10. The network attached storage device of claim 9, further comprising logic to:
store the first encryption key in a predetermined memory location associated with a first storage media;
couple the first storage media to the network attached storage device
detect, in the network attached storage device, the first storage media;
retrieve the first encryption key from the first storage media;
store the encryption key in a read-only memory module in the network attached storage device; and
destroy the first encryption key on the first storage media.
11. The network attached storage device of claim 9, further comprising logic to store the encryption key in a read-only memory module in a drive controller in the network attached storage device.
12. The network attached storage device of claim 9, further comprising logic to:
retrieve the encryption key from the persistent memory location into an active memory location; and
process, in a network attached storage device, data associated with the write operation through an encryption module.
13. The network attached storage device of claim 9, further comprising logic to:
receive a read operation in a drive controller in the network attached storage device, wherein the read operation requests data with the first drive in the network attached storage device;
retrieve, from the first drive, data associated with the read operation;
decrypt the retrieved data associated with the read operation using the first encryption key; and
return the data in response to the read operation.
14. The network attached storage device of claim 9, further comprising logic to:
store at least a second encryption key in a persistent memory location in a network attached storage device;
establish a logical association between the second encryption key and a second drive in the network attached storage device
receive a write operation in a drive controller in the network attached storage device, wherein the write operation is associated with the second drive in the network attached storage device;
encrypt data associated with the write operation using the second encryption key; and
store, in a network attached storage device, the encrypted data in the second drive in the network attached storage device.
15. The network attached storage device of claim 9, further comprising logic to:
detect removal of the read-only memory module from the network attached storage device; and
in response to the removal, disable the first encryption key on the read-only memory module.
16. The network attached storage device of claim 9, further comprising logic to:
detect removal of the drive controller from the network attached storage device; and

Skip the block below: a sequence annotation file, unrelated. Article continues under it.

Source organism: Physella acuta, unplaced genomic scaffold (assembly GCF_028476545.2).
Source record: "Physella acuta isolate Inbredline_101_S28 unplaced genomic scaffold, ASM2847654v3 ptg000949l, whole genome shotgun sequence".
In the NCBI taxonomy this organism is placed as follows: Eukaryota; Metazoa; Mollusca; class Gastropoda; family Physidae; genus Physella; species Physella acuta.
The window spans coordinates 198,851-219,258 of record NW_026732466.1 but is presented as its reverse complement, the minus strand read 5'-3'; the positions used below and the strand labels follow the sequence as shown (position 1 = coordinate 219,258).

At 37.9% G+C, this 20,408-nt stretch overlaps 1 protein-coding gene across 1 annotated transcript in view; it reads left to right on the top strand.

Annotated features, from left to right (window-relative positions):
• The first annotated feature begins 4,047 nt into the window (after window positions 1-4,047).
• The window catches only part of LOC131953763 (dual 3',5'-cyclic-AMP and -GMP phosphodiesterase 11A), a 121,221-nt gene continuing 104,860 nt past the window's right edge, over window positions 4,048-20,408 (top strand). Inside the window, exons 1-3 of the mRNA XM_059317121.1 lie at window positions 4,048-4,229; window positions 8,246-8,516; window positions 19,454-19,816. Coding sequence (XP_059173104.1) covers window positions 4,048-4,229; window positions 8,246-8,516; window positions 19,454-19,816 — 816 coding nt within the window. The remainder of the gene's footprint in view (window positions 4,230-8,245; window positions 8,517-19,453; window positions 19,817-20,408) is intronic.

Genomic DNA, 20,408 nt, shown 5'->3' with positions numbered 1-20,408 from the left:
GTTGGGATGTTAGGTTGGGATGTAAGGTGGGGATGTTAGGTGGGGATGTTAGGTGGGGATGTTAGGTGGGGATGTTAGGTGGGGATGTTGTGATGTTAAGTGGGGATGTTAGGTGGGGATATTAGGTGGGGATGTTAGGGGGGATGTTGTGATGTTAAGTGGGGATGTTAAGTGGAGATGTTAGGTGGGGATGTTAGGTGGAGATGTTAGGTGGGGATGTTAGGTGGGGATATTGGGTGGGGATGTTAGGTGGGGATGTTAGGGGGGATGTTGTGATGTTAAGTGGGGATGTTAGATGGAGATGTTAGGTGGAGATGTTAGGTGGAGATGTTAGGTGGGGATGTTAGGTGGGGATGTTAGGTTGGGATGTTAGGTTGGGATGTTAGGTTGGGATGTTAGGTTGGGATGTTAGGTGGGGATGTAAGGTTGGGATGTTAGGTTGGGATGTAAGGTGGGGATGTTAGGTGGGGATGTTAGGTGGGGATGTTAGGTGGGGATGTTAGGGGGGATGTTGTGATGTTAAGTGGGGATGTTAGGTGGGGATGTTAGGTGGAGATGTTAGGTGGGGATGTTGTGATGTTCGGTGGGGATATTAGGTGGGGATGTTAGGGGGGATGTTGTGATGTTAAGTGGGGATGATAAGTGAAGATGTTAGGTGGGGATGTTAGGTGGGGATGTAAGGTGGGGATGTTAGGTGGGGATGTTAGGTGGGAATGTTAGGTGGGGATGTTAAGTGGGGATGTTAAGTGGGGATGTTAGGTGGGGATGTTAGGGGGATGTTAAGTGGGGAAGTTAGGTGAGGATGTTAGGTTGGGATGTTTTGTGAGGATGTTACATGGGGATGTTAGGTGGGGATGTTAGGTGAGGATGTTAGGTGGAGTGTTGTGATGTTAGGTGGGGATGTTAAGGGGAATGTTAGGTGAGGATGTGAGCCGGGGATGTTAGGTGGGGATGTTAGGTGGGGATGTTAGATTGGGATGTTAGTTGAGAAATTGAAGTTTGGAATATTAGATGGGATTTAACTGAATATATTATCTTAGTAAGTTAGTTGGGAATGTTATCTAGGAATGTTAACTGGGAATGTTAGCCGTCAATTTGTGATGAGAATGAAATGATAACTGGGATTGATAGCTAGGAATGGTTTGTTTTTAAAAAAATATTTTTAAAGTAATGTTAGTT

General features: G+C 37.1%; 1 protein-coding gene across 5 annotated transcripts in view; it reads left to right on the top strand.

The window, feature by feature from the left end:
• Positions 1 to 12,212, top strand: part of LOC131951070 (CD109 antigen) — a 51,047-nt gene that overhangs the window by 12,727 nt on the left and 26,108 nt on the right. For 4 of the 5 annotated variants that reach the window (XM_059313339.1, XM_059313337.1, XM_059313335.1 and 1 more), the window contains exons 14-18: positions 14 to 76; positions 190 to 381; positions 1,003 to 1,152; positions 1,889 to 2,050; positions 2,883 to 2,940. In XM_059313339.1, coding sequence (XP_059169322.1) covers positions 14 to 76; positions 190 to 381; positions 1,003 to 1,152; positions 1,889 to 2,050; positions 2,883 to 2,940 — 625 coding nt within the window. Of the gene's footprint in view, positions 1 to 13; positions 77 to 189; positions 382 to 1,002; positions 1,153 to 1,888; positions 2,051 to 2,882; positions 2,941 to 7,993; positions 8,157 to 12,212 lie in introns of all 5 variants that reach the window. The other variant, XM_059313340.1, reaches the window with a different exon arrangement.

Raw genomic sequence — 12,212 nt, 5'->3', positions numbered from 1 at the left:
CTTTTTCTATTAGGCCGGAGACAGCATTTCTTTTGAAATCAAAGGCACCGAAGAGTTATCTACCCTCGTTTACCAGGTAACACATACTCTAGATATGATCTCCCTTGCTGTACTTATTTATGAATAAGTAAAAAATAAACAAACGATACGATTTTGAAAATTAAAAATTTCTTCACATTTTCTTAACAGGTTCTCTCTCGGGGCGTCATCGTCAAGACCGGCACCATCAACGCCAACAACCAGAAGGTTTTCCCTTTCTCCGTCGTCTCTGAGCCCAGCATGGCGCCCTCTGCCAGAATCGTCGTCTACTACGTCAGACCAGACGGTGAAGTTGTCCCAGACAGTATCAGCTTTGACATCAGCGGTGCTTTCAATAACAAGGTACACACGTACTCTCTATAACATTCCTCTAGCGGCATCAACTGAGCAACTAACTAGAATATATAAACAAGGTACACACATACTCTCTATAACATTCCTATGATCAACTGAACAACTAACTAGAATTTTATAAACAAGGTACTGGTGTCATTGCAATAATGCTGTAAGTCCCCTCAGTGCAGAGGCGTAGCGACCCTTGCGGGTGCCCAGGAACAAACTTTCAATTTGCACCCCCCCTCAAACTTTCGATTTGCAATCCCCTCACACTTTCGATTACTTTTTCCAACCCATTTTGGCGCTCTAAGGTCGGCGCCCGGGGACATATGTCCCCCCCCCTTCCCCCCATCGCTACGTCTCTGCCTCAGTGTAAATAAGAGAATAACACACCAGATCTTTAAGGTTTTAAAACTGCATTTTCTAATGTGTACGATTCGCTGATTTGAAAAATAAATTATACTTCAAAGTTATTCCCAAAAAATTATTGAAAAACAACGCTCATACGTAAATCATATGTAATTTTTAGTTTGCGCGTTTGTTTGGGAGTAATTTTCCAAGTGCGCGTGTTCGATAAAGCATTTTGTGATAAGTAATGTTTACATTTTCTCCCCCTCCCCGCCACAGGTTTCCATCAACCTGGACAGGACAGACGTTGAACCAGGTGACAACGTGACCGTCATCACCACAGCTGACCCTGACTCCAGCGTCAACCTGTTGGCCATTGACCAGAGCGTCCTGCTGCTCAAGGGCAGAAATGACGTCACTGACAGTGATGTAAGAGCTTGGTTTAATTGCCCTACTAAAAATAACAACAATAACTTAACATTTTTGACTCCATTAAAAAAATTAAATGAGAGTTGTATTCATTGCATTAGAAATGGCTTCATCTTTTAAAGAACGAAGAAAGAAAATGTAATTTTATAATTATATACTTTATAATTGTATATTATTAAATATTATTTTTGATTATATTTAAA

in response to the removal, disable the first encryption key on the read-only memory module.
17. A computer program product comprising logic instructions stored on a computer-readable medium which, when executed by a computer processor, configure the processor to:
store at least a first encryption key in a persistent memory location in a network attached storage device;
establish a logical association between the first encryption key and a first drive in the network attached storage device;
receive a write operation in a drive controller in the network attached storage device, wherein the write operation is associated with the first drive in the network attached storage device;
encrypt data associated with the write operation using the first encryption key; and
store, in a network attached storage device, the encrypted data in the first drive in the network attached storage device.
18. The computer program product of claim 17, further comprising logic instructions which, when executed on the processor, configures the processor to:
store the first encryption key in a predetermined memory location associated with a first storage media;
couple the first storage media to the network attached storage device
detect, in the network attached storage device, the first storage media;
retrieve the first encryption key from the first storage media;
store the encryption key in a read-only memory module in the network attached storage device; and
destroy the first encryption key on the first storage media.
19. The computer program product of claim 17, further comprising logic instructions which, when executed on the processor, configures the processor to store the encryption key in a read-only memory module in a drive controller in the network attached storage device.
20. The computer program product of claim 17, further comprising logic instructions which, when executed on the processor, configures the processor to:
retrieve the encryption key from the persistent memory location into an active memory location; and
process, in a network attached storage device, data associated with the write operation through an encryption module.